Business benefits: Systems are working, staff are happy and productivity is up

Mr Gardiner described the first weeks of using the Acurus-delivered technology systems as ‘fantastic”. “We have been through the pain and now we’re getting some gain, so everyone is feeling a lot better,” he said.

“The GPs can now log into the practice management system to access patient records without concern, view pathology and blood test results and do their Medicare claims, so we have already seen a clear improvement in productivity. It's going to make a remarkable difference.

“Things are moving along smoothly. The environment is less stressful and more positive and people are happier because of the improved accessibility. While there's the odd hiccup here and there, as these diminish, we should be able to punch out even more productivity. Looking back, most people are saying ‘ain’t things great now?’ So that's improved the attitude of everybody in the workforce.

“Acurus IT has fantastically improved our operational capability. Now that we are confident that the system works, we want to stabilise all our business functions at the moment.  If we get all that working fully, we should be humming along pretty good by the end of the year.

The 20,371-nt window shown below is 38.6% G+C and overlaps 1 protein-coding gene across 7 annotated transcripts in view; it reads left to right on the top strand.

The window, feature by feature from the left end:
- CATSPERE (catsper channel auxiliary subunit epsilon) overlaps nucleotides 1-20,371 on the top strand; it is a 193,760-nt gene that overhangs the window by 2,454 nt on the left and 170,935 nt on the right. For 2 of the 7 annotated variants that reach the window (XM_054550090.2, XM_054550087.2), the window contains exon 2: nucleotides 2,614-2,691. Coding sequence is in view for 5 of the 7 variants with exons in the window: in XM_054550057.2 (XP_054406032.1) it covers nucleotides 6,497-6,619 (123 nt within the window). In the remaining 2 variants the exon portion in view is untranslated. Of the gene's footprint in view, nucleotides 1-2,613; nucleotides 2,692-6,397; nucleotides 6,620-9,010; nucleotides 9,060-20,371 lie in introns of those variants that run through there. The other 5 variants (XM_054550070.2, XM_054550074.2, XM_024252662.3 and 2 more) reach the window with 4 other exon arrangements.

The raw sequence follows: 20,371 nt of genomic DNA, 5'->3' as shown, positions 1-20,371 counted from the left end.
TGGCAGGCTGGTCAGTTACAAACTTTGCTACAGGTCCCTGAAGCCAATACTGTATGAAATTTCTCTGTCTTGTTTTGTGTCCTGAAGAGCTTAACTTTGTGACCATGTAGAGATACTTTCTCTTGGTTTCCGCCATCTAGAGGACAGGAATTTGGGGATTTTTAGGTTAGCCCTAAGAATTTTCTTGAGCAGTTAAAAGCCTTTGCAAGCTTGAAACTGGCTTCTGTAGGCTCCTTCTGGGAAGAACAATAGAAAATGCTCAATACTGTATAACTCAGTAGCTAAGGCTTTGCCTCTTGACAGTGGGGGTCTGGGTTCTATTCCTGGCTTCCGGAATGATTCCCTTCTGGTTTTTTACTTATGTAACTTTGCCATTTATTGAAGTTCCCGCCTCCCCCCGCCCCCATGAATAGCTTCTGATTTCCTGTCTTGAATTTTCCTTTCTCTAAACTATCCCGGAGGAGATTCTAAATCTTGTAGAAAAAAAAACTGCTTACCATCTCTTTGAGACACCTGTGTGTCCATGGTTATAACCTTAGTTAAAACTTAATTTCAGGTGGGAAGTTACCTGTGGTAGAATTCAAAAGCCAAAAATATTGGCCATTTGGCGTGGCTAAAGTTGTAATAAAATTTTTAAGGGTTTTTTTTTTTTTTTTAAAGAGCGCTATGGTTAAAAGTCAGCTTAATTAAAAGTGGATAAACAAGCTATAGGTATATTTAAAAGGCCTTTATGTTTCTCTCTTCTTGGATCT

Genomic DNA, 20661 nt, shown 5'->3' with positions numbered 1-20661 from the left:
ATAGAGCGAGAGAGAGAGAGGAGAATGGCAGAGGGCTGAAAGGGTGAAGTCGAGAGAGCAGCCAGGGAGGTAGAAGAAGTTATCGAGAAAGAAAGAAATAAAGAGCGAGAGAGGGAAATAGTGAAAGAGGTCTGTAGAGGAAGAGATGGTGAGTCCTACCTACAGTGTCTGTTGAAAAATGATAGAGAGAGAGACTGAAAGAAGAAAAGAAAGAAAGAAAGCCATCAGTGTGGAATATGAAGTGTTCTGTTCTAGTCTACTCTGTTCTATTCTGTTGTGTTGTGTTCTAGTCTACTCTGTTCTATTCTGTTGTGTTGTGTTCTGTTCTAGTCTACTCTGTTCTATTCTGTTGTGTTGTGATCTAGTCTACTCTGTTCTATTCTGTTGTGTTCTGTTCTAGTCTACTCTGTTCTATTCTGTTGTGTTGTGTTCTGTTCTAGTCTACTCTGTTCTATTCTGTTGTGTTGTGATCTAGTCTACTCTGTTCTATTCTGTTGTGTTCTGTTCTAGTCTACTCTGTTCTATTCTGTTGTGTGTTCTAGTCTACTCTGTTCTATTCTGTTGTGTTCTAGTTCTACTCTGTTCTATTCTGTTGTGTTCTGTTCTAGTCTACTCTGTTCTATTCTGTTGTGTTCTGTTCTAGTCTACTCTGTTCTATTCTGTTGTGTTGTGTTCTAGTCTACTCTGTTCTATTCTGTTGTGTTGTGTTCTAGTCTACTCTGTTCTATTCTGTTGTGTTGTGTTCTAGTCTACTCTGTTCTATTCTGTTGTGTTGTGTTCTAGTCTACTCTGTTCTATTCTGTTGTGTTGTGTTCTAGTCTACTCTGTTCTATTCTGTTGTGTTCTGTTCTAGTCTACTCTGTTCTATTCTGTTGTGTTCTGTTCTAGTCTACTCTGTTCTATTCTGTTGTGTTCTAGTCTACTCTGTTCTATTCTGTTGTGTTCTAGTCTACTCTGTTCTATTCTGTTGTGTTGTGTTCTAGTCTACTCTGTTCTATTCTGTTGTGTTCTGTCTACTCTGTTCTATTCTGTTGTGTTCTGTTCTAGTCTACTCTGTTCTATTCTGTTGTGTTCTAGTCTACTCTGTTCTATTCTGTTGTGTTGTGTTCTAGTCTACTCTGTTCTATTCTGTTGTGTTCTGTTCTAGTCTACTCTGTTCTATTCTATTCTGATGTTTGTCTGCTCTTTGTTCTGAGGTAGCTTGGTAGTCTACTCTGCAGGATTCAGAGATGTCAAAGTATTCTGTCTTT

“We can continue our push to going fully electronic, scanning our old patient files into Best Practice. With these things in place, we should be right for about two years to deliver some successful outcomes. We can now step into the future with confidence with Acurus IT.”

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About Acurus

Acurus IT is an Australian technology company that successfully supports organisations in the utilities, health, government and retail sectors. Since it was established in 2007, Acurus IT has consulted, built, managed and supported multiple utility billing platforms across Australia, New Zealand, United States and, more recently, in Sweden. Our platforms have serviced more than 3.2 million retail customers across power, gas and water utilities.